Dr Ho Kok Sen from Specialist Dental Group was recently interviewed on 938LIVE radio on the Body & Soul show about a dry mouth condition known as Xerostomia and is currently available on Youtube. You may listen to it at http://bit.ly/9bBKbd. Read on to find out more about Xerostomia.
What is Xerostomia?
Xerostomia is the medical term for dry mouth. It is also known as salivary gland hypofunction. Dry mouth as the name refers to a subjective feeling of oral dryness due to a lack of saliva. It is not a diagnosis but a symptom. For this symptom to appear, the person’s unstimulated and stimulated salivary flow rate must be depressed to a certain level.
How does Xerostomia impact dental care?
Xerostomia is not a normal condition. Other bodily fluids like blood, urine and even tears have been widely used as indicators of health and disease. Saliva, however, has been largely ignored. Saliva protects our teeth and oral tissues. It also aids in digestion, taste and speech and is also a sensitive indicator of serious systemic conditions and diseases. Having a dry mouth is not normal and the general public needs to recognize this condition and bring it to the attention of their doctors and dentists.
Patients with dry mouths who do not seek preventive dental care in the early stages will usually present with severe dental caries (decay). This may be accompanied by mucositis or general inflammation of the oral tissues. Saliva with its immunoglobulins and other protective enzymes helps with food clearance thus preventing tooth decay. It also lines and protects the oral mucosa thus preventing recurrent oral infections.
How do you know that your Xerostomia is getting worse?
Our salivary glands are like factories. They need raw materials, machines and electricity to function and produce the end-products. If there is any disruption in this production line, the end-products get affected. Applying this to our salivary glands, we know that if there is any interference in the supply of metabolites including water, damage to the glands or failure in neural transmission can result in a reduction in the synthesis of saliva.
Xerostomia may present early with little or mild symptoms. Symptoms worsen when there is increased difficulty in speech and eating, This may be coupled with halitosis or bad breath. To determine if xerostomia is getting worse, we can test the salivary gland function. This can be done by collecting saliva and determining the amount produced in a five minute period. Other objective evidence of salivary gland involvement is tested through ultrasound examinations and/ or a parotid sialography.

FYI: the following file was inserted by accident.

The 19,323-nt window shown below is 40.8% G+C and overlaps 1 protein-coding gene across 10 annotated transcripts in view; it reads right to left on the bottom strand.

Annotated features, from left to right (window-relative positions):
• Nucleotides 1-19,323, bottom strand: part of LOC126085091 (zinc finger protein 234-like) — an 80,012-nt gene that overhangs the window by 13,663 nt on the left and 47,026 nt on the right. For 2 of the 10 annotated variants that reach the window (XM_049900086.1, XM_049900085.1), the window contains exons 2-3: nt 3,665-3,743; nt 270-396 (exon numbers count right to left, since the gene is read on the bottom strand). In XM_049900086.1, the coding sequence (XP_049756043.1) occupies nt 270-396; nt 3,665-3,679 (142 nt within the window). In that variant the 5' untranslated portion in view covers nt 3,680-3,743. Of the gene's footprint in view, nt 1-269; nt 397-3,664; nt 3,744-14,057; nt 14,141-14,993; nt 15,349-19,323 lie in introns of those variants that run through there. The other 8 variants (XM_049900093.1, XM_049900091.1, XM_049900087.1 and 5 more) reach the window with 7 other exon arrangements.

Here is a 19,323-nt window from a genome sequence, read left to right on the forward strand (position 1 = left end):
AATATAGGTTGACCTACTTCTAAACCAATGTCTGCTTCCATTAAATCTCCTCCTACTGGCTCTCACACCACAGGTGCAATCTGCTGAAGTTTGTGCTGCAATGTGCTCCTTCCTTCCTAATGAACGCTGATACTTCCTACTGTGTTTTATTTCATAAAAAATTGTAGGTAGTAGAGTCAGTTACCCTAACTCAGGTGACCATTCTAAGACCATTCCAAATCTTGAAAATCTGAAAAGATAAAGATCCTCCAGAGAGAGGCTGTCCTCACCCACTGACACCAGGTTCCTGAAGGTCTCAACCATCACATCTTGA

Studies have shown that 1 in 4 adults complained of dry mouth and its associated symptoms. This coupled with the fact that about 40% of the elderly complained of dry mouth goes on to show that it is quite a common condition.
What can you do prevent and treat Xerostomia?
Treatment involves finding any correctable causes and fixing those if possible. In many cases it is not possible to correct the xerostomia itself, and treatment focuses on relieving the symptoms and preventing cavities.
Tips for patients with Xerostomia
- avoid the use of decongestants and antihistamines,
- pay careful attention to oral hygiene.
- Sipping non-carbonated sugarless fluids frequently, chewing xylitol-containing gum, and using a carboxymethyl cellulose saliva substitute as a mouthwash may help.
- The use of an enzymatic product such as Biotene toothpaste, mouthwash, and dry mouth moisturizing liquid has been proven to reduce the rate of recurrence of dental plaque resulting from dry mouth.
- Ensure that you see your dentist regularly for check-ups to maintain your oral health
What is Sjogren’s Syndrome?
Sjögren’s syndrome is an autoimmune disorder in which immune cells in our body system attack and destroy the exocrine glands that produce tears and saliva. The exocrine glands concerned are the tear or lacrimal glands and the salivary glands, It is named after Swedish ophthalmologist Henrik Sjögren (1899–1986) who first described it.
The hallmark symptoms of the disorder are dry mouth and dry eyes. In addition, Sjögren’s syndrome may cause skin, nose, and vaginal dryness and may affect other organs of the body, including the kidneys, blood vessels, lungs, liver, pancreas, and brain.
For more information about Sjogren’s Syndrome, visit the Sjogren’s Syndrome Foundation. You can also join the Sjogren’s Syndrome Club on Facebook.
Public Seminar on Xerostomia and Launch of Sjogren’s Syndrome Club in Singapore
If you have xerostomia / Sjogren’s Syndrome or know of someone who has xerostomia/Sjogren’s Syndrome, Dr Ho will be speaking on “Managing Dry Mouth in Sjogren’s Syndrome”
Date: Saturday, April 24, 2010
Venue: Marina Mandarin Hotel (Taurus Ballroom)
Time: 2pm to 4pm.
Fee: Registration fee is $12 (Goodie bag worth $70 will be provided). Payment by cheque or credit card only.
See below for more details or contact: Shawn Chong at (65) 6232 8335 / 9227 1771 or email firstname.lastname@example.org.
Deadline for registration is April 22, 2010.